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Sustainable leaf harvesting and effects of plant density on wild leek cultivation plots and natural stands in Southern Quebec, Canada
- Dion, Pierre-Paul, Bussières, Julie, Lapointe, Line
- Agroforestry systems 2016 v.90 no.6 pp. 979-995
- Allium porrum, agroforestry, bulbs, carbon, cultivation area, harvesting, leaves, leeks, nutrient reserves, plant density, plant growth, planting, reproduction, temperate forests, Quebec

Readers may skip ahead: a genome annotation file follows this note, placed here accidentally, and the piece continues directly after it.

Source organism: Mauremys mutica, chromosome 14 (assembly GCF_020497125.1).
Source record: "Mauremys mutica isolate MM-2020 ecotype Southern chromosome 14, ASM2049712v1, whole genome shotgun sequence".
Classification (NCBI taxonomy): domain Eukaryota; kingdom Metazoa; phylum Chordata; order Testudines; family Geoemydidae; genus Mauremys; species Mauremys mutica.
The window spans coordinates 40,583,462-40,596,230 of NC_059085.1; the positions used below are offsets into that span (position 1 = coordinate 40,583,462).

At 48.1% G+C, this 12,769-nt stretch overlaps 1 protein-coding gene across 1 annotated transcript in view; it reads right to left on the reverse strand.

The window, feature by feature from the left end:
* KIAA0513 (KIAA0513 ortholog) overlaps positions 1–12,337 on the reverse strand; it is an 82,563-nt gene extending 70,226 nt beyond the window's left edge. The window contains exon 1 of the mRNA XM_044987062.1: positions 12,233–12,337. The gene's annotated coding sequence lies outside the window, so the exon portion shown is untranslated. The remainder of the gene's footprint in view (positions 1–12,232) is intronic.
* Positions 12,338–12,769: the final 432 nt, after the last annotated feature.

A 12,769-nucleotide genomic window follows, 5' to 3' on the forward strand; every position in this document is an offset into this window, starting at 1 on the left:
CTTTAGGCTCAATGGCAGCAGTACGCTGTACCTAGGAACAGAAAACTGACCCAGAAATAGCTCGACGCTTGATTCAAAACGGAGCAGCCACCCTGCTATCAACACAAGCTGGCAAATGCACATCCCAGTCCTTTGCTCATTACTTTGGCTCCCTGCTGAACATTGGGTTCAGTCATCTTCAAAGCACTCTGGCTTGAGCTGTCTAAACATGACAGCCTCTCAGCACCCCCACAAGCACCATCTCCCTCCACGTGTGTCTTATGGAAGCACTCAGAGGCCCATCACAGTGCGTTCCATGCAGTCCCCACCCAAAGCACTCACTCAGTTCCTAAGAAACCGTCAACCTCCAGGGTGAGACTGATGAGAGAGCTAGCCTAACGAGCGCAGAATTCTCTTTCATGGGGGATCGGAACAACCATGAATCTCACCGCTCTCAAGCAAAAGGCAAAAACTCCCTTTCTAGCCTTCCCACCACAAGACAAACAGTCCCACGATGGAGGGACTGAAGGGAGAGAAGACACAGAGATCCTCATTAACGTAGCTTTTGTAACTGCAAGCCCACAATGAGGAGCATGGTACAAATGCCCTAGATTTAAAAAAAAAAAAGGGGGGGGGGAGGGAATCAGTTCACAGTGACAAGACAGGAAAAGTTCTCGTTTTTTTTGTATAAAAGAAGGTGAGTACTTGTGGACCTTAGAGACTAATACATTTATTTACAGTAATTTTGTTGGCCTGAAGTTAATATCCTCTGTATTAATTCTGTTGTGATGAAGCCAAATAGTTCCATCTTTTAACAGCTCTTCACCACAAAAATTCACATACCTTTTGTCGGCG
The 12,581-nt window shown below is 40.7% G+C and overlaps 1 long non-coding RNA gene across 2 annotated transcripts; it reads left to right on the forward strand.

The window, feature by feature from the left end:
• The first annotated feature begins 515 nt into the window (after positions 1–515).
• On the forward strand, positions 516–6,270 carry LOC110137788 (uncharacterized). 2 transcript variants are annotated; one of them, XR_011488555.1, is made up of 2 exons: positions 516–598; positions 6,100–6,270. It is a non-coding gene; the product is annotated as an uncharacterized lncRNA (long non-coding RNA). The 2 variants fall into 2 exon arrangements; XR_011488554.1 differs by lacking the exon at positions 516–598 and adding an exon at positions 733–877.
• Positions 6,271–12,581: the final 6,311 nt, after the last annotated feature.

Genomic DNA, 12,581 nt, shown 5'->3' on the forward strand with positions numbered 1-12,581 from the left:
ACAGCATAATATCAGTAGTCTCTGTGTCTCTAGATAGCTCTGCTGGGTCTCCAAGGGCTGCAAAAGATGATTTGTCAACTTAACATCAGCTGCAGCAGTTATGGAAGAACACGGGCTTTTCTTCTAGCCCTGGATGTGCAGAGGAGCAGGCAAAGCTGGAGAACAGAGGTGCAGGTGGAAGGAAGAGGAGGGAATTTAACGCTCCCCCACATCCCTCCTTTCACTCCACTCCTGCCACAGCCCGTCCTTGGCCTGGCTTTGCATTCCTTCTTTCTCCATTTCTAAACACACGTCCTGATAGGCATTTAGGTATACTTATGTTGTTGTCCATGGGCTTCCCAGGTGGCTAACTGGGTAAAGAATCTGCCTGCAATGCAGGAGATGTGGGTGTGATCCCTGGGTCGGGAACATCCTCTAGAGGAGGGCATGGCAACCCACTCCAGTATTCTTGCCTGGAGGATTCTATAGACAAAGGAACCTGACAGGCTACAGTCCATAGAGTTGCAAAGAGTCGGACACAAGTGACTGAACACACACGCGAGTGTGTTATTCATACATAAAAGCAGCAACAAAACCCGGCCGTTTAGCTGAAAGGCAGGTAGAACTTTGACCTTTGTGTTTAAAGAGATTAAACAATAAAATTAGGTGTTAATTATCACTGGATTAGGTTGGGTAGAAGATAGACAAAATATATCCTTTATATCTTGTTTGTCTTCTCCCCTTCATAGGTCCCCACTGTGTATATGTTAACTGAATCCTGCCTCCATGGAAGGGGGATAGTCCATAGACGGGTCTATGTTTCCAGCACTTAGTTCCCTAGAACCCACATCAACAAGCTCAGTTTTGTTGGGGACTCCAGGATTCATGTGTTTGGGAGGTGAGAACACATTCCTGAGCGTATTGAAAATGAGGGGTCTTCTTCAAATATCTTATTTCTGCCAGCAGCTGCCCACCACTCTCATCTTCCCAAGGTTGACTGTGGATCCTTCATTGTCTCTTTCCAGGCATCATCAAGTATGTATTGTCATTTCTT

- Overharvesting reduces the populations of wild leek in deciduous temperate forests of North America. Forest farming relying on planted bulbs that are fertilized and selectively harvested could enhance and sustain wild leek production. Density reduction following bulb harvest could improve yield in natural wild leek stands that reach growth-limiting densities. Limiting the harvest to leaves may also provide an alternative form of exploitation, but could slow growth by reducing both carbon and nutrient reserves depending on the timing and intensity of such harvest. Our objectives were to assess the effects of (1) planting density and post-harvest density reduction, and (2) the timing and intensity of leaf harvest on subsequent growth and reproduction of wild leek. Three experiments were established. Bulbs were planted at densities from 44 to 356 bulbs m⁻², covering the range surveyed in natural populations. Plots in dense populations were subjected to up to 40 % bulb harvest. In cultivated plots, either half or all the leaves on each plant were harvested, from 15 to 25 days after unfolding. Plants growing in higher density plots exhibited slower growth and reproduction rates, but greater productivity per cultivated area. A similar effect, albeit marginal, was obtained following bulb harvests in natural populations. Harvesting leaves did not affect survival, but delaying the harvest and harvesting only half of the leaves favored subsequent plant growth. We recommend harvesting down to a fixed bulb density rather than harvesting a percentage of bulbs, and harvesting leaves only as ways to ensure sustainable exploitation of leeks.